Won't this balance out down the road?
Yes it will - at least vs MSU. The current count for 2016 scholarships is 14ish but assuming post spring attrition and some other losses next year of 5th year seniors etc we probably have a class near 20ish. Then we have a huge class coming in 2017 if all other things hold steady - which they won't. So we'll have some large classes leading to experienced teams in 2019-2020 (similar to having an experienced team in 2015). But this discussion is for 2017.
OSU? Difficult to say - they somehow have recruited 108 guys in the past 4 years so will it ever really "balance out" vs them? In theory yes - in reality not so much as they move players thru their system very quickly (wink wink).
Our "old guys" in 2017:
Let's look at the depth chart for 2017 with upperclassmen + the four 2015 recruits. Keep in mind this assumes 100% retention and 100% contribution. Which won't happen. Right now (pending any loss of redshirts of the 2015s) we have 11 upperclassmen in total (1 deep, 2 deep, 3 deep, whatever deep) for 11 defensive positions in 2017 - that stinks.
My assumptions (which may or may not be correct):
- I believe S Jabrill Peppers will be in the NFL in 2017. If he is still with UM that is probably a very good thing for UM in 2017 but not such a good thing in 2015 and 2016 as it would mean - realistically - he fell short of his 5 star status. He is not on my 2017 depth chart.
- I have not include Brian Cole at S as Harbaugh indicated he will be a WR. I do believe simply from a numbers perspective Cole someow makes it back to S down the road from a need perspective even if WR is his better position but for now I go with the Harbaugh statement.
- I assume NT Mone will remain at UM in 2017. He has early promise and with NFL size already, 2 good years as a true SO and true JR could have him in the NFL draft as an early entry. I have assumed not for this exercise; he remains on the depth chart.
- We have four (!) defensive players in the 2015 class. Obviously it is difficult to project who doesnt redshirt but based on need and experience of players in front of them I have taken the redshirt off only 1 of them - Shelton Johnson. Reuben Jones is too small and Washington is a project ala Stribling. Ty Kinnel would be the other guy we could take off the redshirt BUT unlike Johnson there seems to be a lot of guys ahead of him on the depth chart so I would not understand wasting a year like that unless Hill and Thomas are deemed to be busts by this staff. I hope they dont waste guys like this as true freshman running around on special teams and doing nothing else like Hoke did, hence losing a RS SR year.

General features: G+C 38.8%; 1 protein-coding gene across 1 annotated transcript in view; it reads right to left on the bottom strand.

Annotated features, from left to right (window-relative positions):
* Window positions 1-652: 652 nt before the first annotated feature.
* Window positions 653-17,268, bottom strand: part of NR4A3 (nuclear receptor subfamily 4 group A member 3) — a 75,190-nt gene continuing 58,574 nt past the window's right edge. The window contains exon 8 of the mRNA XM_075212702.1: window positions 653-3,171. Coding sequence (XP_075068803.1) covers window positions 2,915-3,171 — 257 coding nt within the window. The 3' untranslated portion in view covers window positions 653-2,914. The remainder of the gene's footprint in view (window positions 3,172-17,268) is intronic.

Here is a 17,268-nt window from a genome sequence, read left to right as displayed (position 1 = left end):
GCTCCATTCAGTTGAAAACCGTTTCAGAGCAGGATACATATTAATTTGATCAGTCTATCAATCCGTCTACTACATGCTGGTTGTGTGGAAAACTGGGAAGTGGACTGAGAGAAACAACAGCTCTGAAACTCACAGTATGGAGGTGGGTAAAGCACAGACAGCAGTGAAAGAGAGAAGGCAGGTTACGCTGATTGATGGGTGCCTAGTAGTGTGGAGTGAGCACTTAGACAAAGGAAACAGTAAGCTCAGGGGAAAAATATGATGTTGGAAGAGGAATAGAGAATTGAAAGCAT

|RS SR||SR||RS JR||JR||RS SO|
Let's look at it position by position
I'll do best case, and (my) reality. (I'll skip worst case) You may disagree with my reality. But the math is the math - it will be a young defense overall.... and the secondary in particular brings up visions of the 2012 OL. Other areas could also be troubling depending on development.
- Need (4)
- On roster (4)
General comment: The reason I pulled off Shelton Johnson's redshirt is because aside from Mario O and Taco Charlton we have nothing in concrete behind them and Shelton is 6'5 250ish (allegedly). So he has the size to play immediately as opposed to Reuben Jones. Poggi was a high level recruit (Alabama offer) but thus far has created little buzz. This is a position that it is tough to be impactful early but unlike Taco at this stage he has barely played. We'll know better after this year what he is. Marshall took his redshirt as he should have and hopefully shows us something as a RS FR in the pass rush. But the door is open for Johnson as a backup and you have to account for injuries - any of these 4 guys goes down and you no longer have a 2 deep due to the misses of Malik McDowell and Hand in 2014.